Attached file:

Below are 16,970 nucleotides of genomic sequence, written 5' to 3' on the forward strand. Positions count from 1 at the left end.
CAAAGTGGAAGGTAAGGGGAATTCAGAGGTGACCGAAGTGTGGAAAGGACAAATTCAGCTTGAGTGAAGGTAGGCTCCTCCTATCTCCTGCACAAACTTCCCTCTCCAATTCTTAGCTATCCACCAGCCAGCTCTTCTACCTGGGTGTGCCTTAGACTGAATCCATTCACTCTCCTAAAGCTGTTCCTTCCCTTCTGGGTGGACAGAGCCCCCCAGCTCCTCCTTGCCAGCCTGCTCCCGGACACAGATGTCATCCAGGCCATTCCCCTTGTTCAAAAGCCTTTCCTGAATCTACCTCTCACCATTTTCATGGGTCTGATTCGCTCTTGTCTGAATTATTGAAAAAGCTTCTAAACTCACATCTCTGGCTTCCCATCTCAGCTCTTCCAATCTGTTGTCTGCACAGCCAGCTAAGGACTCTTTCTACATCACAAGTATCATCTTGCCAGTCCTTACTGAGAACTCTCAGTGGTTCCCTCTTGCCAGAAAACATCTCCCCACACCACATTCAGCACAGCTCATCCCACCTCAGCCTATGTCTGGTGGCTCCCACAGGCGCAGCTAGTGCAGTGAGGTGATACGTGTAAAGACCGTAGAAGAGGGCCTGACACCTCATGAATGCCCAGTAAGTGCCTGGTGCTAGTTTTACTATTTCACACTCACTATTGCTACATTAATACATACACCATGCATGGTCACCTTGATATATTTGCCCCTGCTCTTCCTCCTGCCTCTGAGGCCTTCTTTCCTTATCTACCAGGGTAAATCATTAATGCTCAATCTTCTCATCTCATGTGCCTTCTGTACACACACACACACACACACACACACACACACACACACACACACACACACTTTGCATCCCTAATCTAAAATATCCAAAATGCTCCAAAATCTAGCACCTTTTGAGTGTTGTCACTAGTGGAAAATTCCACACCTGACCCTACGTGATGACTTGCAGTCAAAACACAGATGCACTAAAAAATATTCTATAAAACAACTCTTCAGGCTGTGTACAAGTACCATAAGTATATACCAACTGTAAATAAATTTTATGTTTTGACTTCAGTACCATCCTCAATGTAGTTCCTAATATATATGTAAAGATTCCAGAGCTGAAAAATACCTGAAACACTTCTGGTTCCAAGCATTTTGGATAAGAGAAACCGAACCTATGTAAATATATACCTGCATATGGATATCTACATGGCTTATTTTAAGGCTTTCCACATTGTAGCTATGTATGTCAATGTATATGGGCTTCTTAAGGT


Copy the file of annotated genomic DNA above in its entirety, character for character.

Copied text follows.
Below are 16,970 nucleotides of genomic sequence, written 5' to 3' on the forward strand. Positions count from 1 at the left end.
CAAAGTGGAAGGTAAGGGGAATTCAGAGGTGACCGAAGTGTGGAAAGGACAAATTCAGCTTGAGTGAAGGTAGGCTCCTCCTATCTCCTGCACAAACTTCCCTCTCCAATTCTTAGCTATCCACCAGCCAGCTCTTCTACCTGGGTGTGCCTTAGACTGAATCCATTCACTCTCCTAAAGCTGTTCCTTCCCTTCTGGGTGGACAGAGCCCCCCAGCTCCTCCTTGCCAGCCTGCTCCCGGACACAGATGTCATCCAGGCCATTCCCCTTGTTCAAAAGCCTTTCCTGAATCTACCTCTCACCATTTTCATGGGTCTGATTCGCTCTTGTCTGAATTATTGAAAAAGCTTCTAAACTCACATCTCTGGCTTCCCATCTCAGCTCTTCCAATCTGTTGTCTGCACAGCCAGCTAAGGACTCTTTCTACATCACAAGTATCATCTTGCCAGTCCTTACTGAGAACTCTCAGTGGTTCCCTCTTGCCAGAAAACATCTCCCCACACCACATTCAGCACAGCTCATCCCACCTCAGCCTATGTCTGGTGGCTCCCACAGGCGCAGCTAGTGCAGTGAGGTGATACGTGTAAAGACCGTAGAAGAGGGCCTGACACCTCATGAATGCCCAGTAAGTGCCTGGTGCTAGTTTTACTATTTCACACTCACTATTGCTACATTAATACATACACCATGCATGGTCACCTTGATATATTTGCCCCTGCTCTTCCTCCTGCCTCTGAGGCCTTCTTTCCTTATCTACCAGGGTAAATCATTAATGCTCAATCTTCTCATCTCATGTGCCTTCTGTACACACACACACACACACACACACACACACACACACACACACACACACACTTTGCATCCCTAATCTAAAATATCCAAAATGCTCCAAAATCTAGCACCTTTTGAGTGTTGTCACTAGTGGAAAATTCCACACCTGACCCTACGTGATGACTTGCAGTCAAAACACAGATGCACTAAAAAATATTCTATAAAACAACTCTTCAGGCTGTGTACAAGTACCATAAGTATATACCAACTGTAAATAAATTTTATGTTTTGACTTCAGTACCATCCTCAATGTAGTTCCTAATATATATGTAAAGATTCCAGAGCTGAAAAATACCTGAAACACTTCTGGTTCCAAGCATTTTGGATAAGAGAAACCGAACCTATGTAAATATATACCTGCATATGGATATCTACATGGCTTATTTTAAGGCTTTCCACATTGTAGCTATGTATGTCAATGTATATGGGCTTCTTAAGGT